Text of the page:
Michael Ward, a noted British scholar on C. S. Lewis, will present "C.S. Lewis, Narnia, and the Seven Heavens" on Wednesday, Jan. 16, at 4 p.m. in room 135 of the Martha Miller Center for Global Communication at Hope College.
The public is invited. Admission is free.
The lecture will be based on Ward's important new book "Planet Narnia: The Seven Heavens in the Imagination of C.S. Lewis," published in December by Oxford University Press. In the book, Ward argues that medieval cosmology, a subject which fascinated Lewis throughout his life, provides the imaginative key to the seven Chronicles of Narnia.
The book affirms that the seven Narnia stories were designed to express the characteristics of the seven medieval planets--the Sun, the Moon, Mars, Mercury, Venus, Jupiter and Saturn--planets which Lewis described as "spiritual symbols of permanent value." Using these seven symbols, Lewis constructed the Chronicles so that the story-line and details in each book communicate its respective planetary personality.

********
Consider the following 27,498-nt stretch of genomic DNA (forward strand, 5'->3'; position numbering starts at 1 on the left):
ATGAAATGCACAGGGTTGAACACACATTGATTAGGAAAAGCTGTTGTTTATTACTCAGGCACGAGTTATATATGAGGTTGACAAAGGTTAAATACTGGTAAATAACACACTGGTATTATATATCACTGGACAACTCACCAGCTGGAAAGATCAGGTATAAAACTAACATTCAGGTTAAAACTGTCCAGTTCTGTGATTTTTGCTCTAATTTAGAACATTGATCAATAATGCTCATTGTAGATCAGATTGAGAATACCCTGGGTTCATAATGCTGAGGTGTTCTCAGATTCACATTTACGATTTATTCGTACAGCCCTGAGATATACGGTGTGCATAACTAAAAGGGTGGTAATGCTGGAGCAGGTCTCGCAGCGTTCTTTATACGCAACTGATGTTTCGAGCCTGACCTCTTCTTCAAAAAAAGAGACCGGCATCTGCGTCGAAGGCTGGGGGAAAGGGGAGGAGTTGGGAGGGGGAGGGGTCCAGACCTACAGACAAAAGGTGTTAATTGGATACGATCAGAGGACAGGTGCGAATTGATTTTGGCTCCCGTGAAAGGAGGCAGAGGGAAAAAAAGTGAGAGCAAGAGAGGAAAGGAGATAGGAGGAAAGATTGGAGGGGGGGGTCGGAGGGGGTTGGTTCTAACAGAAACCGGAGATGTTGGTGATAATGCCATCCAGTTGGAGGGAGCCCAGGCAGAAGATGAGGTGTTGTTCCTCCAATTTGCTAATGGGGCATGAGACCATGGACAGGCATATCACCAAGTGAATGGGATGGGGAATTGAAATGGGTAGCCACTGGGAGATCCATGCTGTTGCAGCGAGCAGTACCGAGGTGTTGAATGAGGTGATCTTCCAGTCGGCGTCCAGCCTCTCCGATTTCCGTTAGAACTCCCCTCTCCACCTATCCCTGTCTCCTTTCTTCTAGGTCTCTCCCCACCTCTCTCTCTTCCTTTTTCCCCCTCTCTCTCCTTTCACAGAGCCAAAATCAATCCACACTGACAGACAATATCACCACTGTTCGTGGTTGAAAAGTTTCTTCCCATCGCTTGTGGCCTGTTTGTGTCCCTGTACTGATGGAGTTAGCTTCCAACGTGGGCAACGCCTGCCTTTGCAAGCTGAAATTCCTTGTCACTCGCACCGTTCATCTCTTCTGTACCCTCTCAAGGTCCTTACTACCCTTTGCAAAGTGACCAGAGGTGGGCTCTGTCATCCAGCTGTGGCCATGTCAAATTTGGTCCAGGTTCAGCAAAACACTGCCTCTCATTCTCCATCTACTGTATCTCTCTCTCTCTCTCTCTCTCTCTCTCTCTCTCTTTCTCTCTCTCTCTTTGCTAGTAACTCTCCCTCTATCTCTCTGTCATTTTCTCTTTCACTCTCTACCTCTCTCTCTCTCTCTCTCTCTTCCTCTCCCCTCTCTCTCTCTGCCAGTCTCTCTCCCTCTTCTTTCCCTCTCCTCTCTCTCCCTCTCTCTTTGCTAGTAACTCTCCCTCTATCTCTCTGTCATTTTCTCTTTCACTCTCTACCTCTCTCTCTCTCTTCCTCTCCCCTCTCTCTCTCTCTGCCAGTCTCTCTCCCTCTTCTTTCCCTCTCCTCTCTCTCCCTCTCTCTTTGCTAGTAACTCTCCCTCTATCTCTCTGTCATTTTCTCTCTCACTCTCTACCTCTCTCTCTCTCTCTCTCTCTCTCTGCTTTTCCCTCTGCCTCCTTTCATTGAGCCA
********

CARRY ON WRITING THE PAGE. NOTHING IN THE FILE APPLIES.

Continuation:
Ward has lectured on C. S. Lewis in South Korea and Sweden as well as in Britain and numerous places in the United States. He debated Christian fiction with the atheist writer, Philip Pullman, before an audience of 800 people in Oxford in 2002. He is co-editor of two books: "Heresies and How to Avoid Them: Why it Matters What Christians Believe" (2007) and the forthcoming "Cambridge Companion to C.S. Lewis."
Ward studied English at Oxford University and theology at Cambridge University. He received his doctorate in divinity from the University of St Andrews. He was ordained in the Anglican Church in 2004 and since then has been the Chaplain of Peterhouse, the oldest of the Cambridge colleges.
The Martha Miller Center is located at 257 Columbia Ave., at the corner of Columbia Avenue and 10th Street.